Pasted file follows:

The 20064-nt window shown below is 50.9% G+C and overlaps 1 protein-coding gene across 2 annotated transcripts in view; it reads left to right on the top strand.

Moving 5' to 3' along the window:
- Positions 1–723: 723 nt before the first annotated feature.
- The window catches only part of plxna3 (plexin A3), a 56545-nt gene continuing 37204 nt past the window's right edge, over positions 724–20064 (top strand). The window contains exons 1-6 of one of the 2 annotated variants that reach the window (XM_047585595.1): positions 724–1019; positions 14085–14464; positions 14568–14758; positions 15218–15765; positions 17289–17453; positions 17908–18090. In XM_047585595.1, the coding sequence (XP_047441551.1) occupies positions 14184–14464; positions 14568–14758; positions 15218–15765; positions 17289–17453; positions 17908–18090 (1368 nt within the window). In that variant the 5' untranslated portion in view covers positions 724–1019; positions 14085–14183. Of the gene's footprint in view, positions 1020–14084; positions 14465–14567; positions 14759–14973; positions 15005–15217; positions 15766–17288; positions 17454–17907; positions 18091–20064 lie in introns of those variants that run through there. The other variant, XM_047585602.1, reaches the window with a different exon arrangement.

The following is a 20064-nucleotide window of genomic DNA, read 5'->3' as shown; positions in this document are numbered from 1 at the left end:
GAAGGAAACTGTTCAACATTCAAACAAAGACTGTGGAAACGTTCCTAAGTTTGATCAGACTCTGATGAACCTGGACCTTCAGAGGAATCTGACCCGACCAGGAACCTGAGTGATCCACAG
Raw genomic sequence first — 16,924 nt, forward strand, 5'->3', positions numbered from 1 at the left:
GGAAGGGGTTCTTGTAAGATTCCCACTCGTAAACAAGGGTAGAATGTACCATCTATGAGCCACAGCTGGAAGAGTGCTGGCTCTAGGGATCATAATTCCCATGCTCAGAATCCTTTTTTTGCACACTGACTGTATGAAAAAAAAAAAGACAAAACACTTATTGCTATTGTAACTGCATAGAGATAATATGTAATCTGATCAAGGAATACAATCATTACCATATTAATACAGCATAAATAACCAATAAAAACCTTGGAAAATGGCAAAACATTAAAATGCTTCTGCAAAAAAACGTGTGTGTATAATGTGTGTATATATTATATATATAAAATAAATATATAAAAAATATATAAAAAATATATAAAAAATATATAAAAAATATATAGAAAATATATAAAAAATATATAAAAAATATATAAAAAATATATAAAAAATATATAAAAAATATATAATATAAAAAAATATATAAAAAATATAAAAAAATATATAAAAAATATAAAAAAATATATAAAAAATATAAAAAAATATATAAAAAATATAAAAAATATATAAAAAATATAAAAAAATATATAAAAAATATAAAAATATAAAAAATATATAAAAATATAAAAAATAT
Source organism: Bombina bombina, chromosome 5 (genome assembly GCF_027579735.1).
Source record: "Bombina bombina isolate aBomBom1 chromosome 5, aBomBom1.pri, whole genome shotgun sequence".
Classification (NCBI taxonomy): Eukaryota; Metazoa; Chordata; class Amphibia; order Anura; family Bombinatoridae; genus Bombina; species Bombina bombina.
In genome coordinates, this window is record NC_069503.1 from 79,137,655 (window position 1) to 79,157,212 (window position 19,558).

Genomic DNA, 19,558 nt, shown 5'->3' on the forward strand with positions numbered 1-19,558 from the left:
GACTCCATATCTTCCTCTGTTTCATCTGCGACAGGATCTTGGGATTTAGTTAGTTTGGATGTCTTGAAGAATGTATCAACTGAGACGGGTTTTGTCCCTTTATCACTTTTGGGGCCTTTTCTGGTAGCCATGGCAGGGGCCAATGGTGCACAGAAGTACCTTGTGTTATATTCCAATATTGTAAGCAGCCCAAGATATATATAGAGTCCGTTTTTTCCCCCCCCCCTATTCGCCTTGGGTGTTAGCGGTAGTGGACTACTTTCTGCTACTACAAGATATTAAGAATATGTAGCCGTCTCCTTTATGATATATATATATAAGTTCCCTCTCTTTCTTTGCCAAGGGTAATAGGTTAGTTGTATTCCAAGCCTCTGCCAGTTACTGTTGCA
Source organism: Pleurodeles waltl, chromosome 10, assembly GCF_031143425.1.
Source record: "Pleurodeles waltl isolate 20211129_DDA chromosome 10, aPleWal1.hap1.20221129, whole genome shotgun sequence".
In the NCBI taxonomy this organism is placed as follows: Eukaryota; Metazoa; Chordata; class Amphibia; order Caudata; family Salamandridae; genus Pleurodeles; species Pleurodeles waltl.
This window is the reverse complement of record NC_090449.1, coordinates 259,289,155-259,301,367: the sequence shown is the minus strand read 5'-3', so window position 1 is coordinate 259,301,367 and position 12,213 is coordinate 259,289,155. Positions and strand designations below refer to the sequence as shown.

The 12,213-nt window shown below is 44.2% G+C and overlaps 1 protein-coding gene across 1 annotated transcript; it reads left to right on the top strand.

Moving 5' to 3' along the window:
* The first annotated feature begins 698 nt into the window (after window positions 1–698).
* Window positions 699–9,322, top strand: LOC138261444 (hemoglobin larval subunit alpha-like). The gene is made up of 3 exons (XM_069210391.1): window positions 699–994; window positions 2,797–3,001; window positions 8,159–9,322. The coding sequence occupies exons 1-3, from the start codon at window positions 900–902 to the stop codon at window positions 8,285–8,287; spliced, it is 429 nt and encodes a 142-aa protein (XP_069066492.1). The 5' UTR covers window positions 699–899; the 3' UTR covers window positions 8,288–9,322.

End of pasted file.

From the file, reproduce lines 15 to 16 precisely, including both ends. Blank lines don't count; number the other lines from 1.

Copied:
Source organism: Pleurodeles waltl, chromosome 10, assembly GCF_031143425.1.
Source record: "Pleurodeles waltl isolate 20211129_DDA chromosome 10, aPleWal1.hap1.20221129, whole genome shotgun sequence".